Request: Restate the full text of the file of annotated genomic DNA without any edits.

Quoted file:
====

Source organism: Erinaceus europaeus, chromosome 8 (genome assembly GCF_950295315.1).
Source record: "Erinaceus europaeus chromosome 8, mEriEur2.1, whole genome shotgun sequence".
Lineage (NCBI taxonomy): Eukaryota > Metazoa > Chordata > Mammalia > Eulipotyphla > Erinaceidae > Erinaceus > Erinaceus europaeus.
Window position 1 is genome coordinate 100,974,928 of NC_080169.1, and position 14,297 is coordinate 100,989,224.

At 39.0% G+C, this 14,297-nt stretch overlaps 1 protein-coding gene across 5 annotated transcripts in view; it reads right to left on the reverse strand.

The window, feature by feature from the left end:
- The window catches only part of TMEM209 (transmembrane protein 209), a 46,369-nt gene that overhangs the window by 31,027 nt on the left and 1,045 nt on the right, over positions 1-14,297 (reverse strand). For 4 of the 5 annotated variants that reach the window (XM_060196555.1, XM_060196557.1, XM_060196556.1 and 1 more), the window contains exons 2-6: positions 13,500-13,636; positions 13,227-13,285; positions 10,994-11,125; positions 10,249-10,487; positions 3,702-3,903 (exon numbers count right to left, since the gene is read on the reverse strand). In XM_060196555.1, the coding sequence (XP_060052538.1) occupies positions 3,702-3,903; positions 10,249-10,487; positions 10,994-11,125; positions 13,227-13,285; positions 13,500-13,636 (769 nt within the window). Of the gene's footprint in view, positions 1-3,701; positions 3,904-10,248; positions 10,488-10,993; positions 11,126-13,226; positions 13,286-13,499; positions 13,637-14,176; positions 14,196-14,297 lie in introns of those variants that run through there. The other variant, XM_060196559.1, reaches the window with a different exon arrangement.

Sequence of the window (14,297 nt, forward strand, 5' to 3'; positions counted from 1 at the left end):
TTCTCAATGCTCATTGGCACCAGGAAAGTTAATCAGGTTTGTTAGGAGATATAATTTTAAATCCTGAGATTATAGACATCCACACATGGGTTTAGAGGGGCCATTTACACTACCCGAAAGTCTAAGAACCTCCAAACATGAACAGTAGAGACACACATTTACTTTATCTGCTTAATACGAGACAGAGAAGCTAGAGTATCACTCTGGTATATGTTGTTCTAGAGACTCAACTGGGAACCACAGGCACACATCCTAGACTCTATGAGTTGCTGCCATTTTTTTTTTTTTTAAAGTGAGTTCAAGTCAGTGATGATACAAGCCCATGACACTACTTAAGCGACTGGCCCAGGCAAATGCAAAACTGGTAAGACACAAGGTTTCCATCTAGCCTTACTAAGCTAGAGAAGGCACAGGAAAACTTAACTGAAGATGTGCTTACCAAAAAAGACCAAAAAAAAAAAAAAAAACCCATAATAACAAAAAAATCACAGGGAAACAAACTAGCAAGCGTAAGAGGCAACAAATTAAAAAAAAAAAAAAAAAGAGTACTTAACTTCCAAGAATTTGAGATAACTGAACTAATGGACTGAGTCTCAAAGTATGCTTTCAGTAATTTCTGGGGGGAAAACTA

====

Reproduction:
Source organism: Erinaceus europaeus, chromosome 8 (genome assembly GCF_950295315.1).
Source record: "Erinaceus europaeus chromosome 8, mEriEur2.1, whole genome shotgun sequence".
Lineage (NCBI taxonomy): Eukaryota > Metazoa > Chordata > Mammalia > Eulipotyphla > Erinaceidae > Erinaceus > Erinaceus europaeus.
Window position 1 is genome coordinate 100,974,928 of NC_080169.1, and position 14,297 is coordinate 100,989,224.

At 39.0% G+C, this 14,297-nt stretch overlaps 1 protein-coding gene across 5 annotated transcripts in view; it reads right to left on the reverse strand.

The window, feature by feature from the left end:
- The window catches only part of TMEM209 (transmembrane protein 209), a 46,369-nt gene that overhangs the window by 31,027 nt on the left and 1,045 nt on the right, over positions 1-14,297 (reverse strand). For 4 of the 5 annotated variants that reach the window (XM_060196555.1, XM_060196557.1, XM_060196556.1 and 1 more), the window contains exons 2-6: positions 13,500-13,636; positions 13,227-13,285; positions 10,994-11,125; positions 10,249-10,487; positions 3,702-3,903 (exon numbers count right to left, since the gene is read on the reverse strand). In XM_060196555.1, the coding sequence (XP_060052538.1) occupies positions 3,702-3,903; positions 10,249-10,487; positions 10,994-11,125; positions 13,227-13,285; positions 13,500-13,636 (769 nt within the window). Of the gene's footprint in view, positions 1-3,701; positions 3,904-10,248; positions 10,488-10,993; positions 11,126-13,226; positions 13,286-13,499; positions 13,637-14,176; positions 14,196-14,297 lie in introns of those variants that run through there. The other variant, XM_060196559.1, reaches the window with a different exon arrangement.

Sequence of the window (14,297 nt, forward strand, 5' to 3'; positions counted from 1 at the left end):
TTCTCAATGCTCATTGGCACCAGGAAAGTTAATCAGGTTTGTTAGGAGATATAATTTTAAATCCTGAGATTATAGACATCCACACATGGGTTTAGAGGGGCCATTTACACTACCCGAAAGTCTAAGAACCTCCAAACATGAACAGTAGAGACACACATTTACTTTATCTGCTTAATACGAGACAGAGAAGCTAGAGTATCACTCTGGTATATGTTGTTCTAGAGACTCAACTGGGAACCACAGGCACACATCCTAGACTCTATGAGTTGCTGCCATTTTTTTTTTTTTTAAAGTGAGTTCAAGTCAGTGATGATACAAGCCCATGACACTACTTAAGCGACTGGCCCAGGCAAATGCAAAACTGGTAAGACACAAGGTTTCCATCTAGCCTTACTAAGCTAGAGAAGGCACAGGAAAACTTAACTGAAGATGTGCTTACCAAAAAAGACCAAAAAAAAAAAAAAAAACCCATAATAACAAAAAAATCACAGGGAAACAAACTAGCAAGCGTAAGAGGCAACAAATTAAAAAAAAAAAAAAAAAGAGTACTTAACTTCCAAGAATTTGAGATAACTGAACTAATGGACTGAGTCTCAAAGTATGCTTTCAGTAATTTCTGGGGGGAAAACTA